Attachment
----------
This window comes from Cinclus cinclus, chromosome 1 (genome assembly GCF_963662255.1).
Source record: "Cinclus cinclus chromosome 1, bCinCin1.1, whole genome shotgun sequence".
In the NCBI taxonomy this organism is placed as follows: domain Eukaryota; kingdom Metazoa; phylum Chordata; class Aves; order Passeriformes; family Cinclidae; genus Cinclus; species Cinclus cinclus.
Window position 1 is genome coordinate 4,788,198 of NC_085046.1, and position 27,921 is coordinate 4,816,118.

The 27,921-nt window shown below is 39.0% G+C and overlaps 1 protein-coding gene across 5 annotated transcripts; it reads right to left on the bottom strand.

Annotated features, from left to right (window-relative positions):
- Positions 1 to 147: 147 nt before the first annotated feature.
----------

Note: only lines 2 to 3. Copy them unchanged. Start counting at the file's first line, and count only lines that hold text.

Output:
Source record: "Cinclus cinclus chromosome 1, bCinCin1.1, whole genome shotgun sequence".
In the NCBI taxonomy this organism is placed as follows: domain Eukaryota; kingdom Metazoa; phylum Chordata; class Aves; order Passeriformes; family Cinclidae; genus Cinclus; species Cinclus cinclus.